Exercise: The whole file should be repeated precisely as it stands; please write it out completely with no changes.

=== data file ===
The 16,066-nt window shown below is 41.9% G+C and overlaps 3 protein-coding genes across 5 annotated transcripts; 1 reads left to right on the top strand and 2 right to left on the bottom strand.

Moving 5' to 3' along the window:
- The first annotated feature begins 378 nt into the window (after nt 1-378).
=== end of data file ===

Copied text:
The 16,066-nt window shown below is 41.9% G+C and overlaps 3 protein-coding genes across 5 annotated transcripts; 1 reads left to right on the top strand and 2 right to left on the bottom strand.

Moving 5' to 3' along the window:
- The first annotated feature begins 378 nt into the window (after nt 1-378).